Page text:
Siem Reap Scene: 25 Jun 2009

Siem Reap Scene: 25 Jun 2009

Content image - Phnom Penh Post


Eric De Vries and a friend get snapped.


A daring new photo exhibition launching this week at 4Faces cafe and gallery gives raw insight into the lives of Phnom Penh's legion of bar girls.

The exhibition, titled "Hello Darling", features photos by 4Faces owner Eric De Vries of a subject that intrigues him - bar girls.

His photos show the girls as a punter would view them: At first bored while waiting for customers, then animated, shrieking the ubiquitous greeting "hello darling", then dancing and posing.

But the photos go one step further, from the barroom into the bedroom as such, showing risque shots of the girls deshabillent, as the French would put it.  

De Vries said this exhibition is a spinoff of his earlier series on Phnom Penh's Street 136.

"That street never sleeps: It goes 24 hours, and I took a series of photos just of the outside of the bars and the life on the street," he said.

"With this series I decided to go inside the bars, and I discovered that many of the girls really like to be photographed. But sometimes the bar owners don't have the same attitude and ask me to stop taking photos."

Dutch-born De Vries' arty photography has gained an international reputation, and an exhibition of his photos from his recent book, This Must Be the Place: Images of Cambodia, toured the Netherlands.


Prince Vorana Na Champassak, GM of Heritage Suites Hotel.


The luxurious 26-suite Heritage Suites Hotel is honing its appeal to its well-heeled, sophisticated and cashed-up niche market, and can now give guests a truly royal experience, with a prince in charge of operations.

Laotian Prince (Chao) Vorana na Champassak was recently appointed general manager of the hotel after a long stint as food and beverages manager and resident manager at Victoria Angkor Resort & Spa.

Joining him at Heritage is sales and marketing manager Jam Nsouli,  ex-Victoria hotel.

The duo's first change is to become more Web marketing savvy because, as Vorana points out, during the last 18 months at Victoria he saw Internet bookings surge from 6 percent to 17 percent.

The privately owned Heritage is also the only Cambodian hotel to be listed as a member of the French-based boutique hotel organisation Relais & Chateau, which provides, according to Nsouli, "luxury, not only in the material sense, but also in the personal touch".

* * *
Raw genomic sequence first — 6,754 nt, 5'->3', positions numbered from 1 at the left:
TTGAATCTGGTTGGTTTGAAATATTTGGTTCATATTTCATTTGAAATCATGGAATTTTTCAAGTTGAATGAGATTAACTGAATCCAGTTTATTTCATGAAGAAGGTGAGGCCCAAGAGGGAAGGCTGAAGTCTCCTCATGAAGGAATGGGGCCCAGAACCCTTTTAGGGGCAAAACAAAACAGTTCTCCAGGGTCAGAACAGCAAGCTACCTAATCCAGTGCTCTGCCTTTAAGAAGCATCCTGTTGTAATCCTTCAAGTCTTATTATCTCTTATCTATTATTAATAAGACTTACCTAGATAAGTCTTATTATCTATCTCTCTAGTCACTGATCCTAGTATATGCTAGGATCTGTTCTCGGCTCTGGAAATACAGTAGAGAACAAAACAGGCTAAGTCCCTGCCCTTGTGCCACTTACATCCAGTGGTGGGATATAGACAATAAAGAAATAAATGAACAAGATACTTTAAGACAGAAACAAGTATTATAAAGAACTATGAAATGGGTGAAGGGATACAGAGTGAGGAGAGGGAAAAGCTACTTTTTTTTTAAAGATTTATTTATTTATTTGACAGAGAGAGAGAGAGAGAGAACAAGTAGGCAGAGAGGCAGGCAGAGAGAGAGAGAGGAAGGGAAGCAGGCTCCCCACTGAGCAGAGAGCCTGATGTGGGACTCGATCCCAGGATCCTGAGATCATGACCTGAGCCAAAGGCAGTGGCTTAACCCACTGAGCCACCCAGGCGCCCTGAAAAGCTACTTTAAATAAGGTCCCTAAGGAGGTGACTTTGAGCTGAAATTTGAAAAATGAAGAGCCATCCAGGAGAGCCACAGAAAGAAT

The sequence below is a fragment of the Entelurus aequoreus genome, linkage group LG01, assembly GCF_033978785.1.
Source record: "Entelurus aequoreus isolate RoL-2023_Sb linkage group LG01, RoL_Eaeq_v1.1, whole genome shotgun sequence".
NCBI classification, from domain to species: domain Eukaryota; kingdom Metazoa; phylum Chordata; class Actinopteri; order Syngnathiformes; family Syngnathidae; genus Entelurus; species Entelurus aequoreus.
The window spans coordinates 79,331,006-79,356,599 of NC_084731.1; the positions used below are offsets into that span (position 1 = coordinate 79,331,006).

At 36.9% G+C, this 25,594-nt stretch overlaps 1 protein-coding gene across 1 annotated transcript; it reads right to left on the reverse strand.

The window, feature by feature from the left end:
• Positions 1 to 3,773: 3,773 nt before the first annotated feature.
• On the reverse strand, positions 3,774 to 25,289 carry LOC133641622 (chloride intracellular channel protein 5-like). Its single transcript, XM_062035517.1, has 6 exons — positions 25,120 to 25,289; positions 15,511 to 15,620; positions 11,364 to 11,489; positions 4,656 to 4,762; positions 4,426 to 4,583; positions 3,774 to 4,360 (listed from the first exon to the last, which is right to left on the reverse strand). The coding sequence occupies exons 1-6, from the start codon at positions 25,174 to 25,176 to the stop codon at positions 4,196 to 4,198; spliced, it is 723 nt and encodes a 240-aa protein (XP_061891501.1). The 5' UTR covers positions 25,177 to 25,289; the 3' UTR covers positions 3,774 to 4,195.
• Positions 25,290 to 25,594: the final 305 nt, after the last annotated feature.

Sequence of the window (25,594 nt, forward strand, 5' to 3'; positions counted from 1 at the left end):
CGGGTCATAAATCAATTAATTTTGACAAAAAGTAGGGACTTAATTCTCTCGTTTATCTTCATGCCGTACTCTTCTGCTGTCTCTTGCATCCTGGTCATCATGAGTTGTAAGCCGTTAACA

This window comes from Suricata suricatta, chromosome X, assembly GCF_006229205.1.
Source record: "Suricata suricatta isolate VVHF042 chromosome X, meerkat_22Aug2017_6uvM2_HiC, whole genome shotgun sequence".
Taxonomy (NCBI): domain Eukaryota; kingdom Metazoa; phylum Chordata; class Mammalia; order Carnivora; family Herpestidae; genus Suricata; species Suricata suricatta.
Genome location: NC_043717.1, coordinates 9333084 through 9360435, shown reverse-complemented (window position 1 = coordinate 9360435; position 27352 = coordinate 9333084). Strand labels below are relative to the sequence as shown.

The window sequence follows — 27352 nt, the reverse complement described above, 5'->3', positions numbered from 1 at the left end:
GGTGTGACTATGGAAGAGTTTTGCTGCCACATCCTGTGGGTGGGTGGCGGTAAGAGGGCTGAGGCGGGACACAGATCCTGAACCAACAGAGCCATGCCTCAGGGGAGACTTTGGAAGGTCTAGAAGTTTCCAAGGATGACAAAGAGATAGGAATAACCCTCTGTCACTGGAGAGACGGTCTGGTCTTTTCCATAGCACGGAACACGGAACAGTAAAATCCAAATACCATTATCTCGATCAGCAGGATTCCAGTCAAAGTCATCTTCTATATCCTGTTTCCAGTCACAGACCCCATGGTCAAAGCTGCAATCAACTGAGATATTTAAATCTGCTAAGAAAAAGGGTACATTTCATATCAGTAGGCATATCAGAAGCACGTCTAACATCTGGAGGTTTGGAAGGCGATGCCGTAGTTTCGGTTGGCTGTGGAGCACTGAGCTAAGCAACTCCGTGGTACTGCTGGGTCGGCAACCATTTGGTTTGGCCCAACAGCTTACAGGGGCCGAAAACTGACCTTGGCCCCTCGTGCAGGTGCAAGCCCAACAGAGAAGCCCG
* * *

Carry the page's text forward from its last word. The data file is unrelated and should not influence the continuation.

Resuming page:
The more than 200-year-old organisation also puts great emphasis on hotels' cuisine, particularly its chefs, and at Heritage, Vorana, in his newly assumed mantle of maitre d'maison, said, "My challenge now is to develop the hotel's gastronomy".

The menu for the in-house restaurant, The Lantern, is to be revamped, and in September a leading French chef arrives as a short-term consultant.

The chef, Stephane Gatumel, from the chi chi Parisian Restaurant de La Gare, is a winner of the prized Meilleur Ouvrier De France award and his consultant contract at Heritage is for a three-week duration.


Speculation is rife around town that Siem Reap's controversial Angkor National Museum is about to be bought by wealthy Cambodian interests.

The history of the so-called museum has been one disaster after another, and due to its Thai business connections, it has been blacklisted by many tour guides.

A large modern mall attached to the museum has also become a commercial disaster zone, with many stores shut and other sites sitting empty.

The museum's woes began in earnest six months after it opened when, in June 2008, the International Herald Tribune ran a savage denunciatory story about the museum.

The article emphatically played the race card, listing Thai historical insensitivities to Khmer antiquities and stating, "Anti-Thai riots, which claimed the Thai Embassy and several Thai businesses, broke out in Phnom Penh in 2003 after a Thai actress allegedly said Angkor Wat still belonged to Thailand".

Shortly after the article appeared, the Preah Vihear imbroglio erupted again, and the Thai-bankrolled Angkor National Museum fell into further disfavour.

Earlier this year, beleaguered managing director Sunaree Wongpiyabovorn quit, replaced by Somporn Kanjana-Utaisiri, a former manager of Gulf Air (Thailand).


Siem Reap hosted the ultimate example of cross-cultural entertainment last Saturday night - an expat acoustic band and a Japanese singer teaming up to perform ABBA songs for a Khmer audience.

The unique collaboration was part of the French Cultural Centre's annual world music day concert, which packed the street near Red Piano with young, mainly Khmer revellers until nearly midnight.  

This year the concert featured the musical stylings of Siem Reap-based expat band Cambojam, Japanese group Milo, and a traditional Cambodian band.


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